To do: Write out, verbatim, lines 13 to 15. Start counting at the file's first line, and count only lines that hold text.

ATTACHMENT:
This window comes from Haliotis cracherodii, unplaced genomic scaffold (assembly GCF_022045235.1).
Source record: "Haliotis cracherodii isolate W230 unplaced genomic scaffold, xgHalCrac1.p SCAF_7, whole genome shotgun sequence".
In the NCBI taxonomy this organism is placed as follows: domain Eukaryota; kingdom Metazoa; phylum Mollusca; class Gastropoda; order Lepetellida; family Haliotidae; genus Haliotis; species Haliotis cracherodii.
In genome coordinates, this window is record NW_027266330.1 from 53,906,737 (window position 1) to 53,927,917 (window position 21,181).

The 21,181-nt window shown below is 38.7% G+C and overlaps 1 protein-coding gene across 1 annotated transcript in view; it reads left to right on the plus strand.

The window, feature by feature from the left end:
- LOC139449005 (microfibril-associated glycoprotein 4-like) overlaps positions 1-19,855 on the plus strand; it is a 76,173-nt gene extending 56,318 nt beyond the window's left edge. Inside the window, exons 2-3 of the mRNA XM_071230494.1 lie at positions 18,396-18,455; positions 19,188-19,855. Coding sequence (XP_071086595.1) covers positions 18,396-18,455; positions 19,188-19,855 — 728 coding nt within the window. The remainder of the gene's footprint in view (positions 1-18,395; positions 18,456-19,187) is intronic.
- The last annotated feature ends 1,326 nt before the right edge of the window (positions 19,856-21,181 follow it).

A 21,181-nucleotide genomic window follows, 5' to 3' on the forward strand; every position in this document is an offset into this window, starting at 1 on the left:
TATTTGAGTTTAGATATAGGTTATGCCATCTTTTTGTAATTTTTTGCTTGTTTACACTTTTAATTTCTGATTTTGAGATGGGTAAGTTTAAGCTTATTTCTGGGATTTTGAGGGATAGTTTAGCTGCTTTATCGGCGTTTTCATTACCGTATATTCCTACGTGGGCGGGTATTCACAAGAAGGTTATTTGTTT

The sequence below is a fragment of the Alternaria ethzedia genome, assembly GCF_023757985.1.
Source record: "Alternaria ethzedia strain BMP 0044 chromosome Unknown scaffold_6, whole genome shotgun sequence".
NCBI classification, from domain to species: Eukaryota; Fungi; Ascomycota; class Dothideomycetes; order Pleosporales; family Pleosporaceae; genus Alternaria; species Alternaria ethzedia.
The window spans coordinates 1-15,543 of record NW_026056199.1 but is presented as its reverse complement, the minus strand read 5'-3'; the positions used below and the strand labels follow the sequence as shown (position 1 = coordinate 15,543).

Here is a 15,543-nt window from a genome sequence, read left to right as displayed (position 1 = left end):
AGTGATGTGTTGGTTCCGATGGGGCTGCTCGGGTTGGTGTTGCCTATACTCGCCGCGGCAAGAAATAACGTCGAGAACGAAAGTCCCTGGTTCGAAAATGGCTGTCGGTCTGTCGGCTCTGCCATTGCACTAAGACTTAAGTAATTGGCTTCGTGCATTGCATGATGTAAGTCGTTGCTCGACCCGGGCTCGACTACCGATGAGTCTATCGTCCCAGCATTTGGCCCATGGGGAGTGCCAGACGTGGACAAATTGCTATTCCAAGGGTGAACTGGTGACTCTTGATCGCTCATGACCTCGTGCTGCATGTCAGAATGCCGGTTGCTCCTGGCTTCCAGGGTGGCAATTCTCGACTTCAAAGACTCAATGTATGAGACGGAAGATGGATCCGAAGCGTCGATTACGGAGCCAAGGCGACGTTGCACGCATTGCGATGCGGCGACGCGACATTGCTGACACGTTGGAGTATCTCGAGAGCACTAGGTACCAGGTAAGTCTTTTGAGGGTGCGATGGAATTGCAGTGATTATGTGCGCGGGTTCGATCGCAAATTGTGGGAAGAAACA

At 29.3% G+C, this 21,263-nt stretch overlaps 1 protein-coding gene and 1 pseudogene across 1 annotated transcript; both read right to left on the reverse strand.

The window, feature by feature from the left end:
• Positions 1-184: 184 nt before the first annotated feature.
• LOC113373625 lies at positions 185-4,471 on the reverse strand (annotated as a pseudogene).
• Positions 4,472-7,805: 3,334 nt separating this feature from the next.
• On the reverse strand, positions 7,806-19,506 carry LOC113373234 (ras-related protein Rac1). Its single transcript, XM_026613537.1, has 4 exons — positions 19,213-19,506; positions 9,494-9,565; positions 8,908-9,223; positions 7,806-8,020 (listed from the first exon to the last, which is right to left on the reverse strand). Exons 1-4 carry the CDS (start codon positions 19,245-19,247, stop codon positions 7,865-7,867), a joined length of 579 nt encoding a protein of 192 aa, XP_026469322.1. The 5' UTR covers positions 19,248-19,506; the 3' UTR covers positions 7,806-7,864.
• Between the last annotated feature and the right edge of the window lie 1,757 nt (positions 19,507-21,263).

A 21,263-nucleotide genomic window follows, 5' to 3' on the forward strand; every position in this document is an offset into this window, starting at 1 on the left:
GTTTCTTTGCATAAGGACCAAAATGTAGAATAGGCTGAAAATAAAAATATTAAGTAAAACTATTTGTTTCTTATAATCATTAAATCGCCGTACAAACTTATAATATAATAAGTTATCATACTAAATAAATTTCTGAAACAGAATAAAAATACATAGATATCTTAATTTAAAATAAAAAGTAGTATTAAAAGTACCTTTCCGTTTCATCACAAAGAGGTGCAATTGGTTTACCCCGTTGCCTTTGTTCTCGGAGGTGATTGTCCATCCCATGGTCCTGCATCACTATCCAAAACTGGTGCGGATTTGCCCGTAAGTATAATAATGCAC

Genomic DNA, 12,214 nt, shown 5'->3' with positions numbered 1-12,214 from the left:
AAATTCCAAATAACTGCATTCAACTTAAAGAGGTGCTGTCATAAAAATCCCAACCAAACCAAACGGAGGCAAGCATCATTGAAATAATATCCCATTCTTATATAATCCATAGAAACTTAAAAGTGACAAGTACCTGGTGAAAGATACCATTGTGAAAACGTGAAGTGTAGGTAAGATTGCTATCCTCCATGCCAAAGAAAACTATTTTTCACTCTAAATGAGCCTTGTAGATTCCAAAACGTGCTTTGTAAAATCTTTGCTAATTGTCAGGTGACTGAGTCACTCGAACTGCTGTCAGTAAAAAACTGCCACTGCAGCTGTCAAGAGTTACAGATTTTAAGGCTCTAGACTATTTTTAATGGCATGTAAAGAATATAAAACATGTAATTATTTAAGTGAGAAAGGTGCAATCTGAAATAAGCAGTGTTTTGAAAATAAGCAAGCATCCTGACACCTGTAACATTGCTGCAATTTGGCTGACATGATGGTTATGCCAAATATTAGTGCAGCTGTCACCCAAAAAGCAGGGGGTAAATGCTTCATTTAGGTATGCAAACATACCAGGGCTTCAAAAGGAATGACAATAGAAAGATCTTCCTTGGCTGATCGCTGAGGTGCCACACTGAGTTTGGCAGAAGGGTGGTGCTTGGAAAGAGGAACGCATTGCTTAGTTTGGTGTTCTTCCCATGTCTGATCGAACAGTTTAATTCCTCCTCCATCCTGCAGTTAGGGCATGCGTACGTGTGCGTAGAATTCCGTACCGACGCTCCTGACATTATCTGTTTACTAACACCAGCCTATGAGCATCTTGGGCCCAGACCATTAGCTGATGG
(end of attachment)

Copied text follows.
NCBI classification, from domain to species: Eukaryota; Fungi; Ascomycota; class Dothideomycetes; order Pleosporales; family Pleosporaceae; genus Alternaria; species Alternaria ethzedia.
The window spans coordinates 1-15,543 of record NW_026056199.1 but is presented as its reverse complement, the minus strand read 5'-3'; the positions used below and the strand labels follow the sequence as shown (position 1 = coordinate 15,543).

Here is a 15,543-nt window from a genome sequence, read left to right as displayed (position 1 = left end):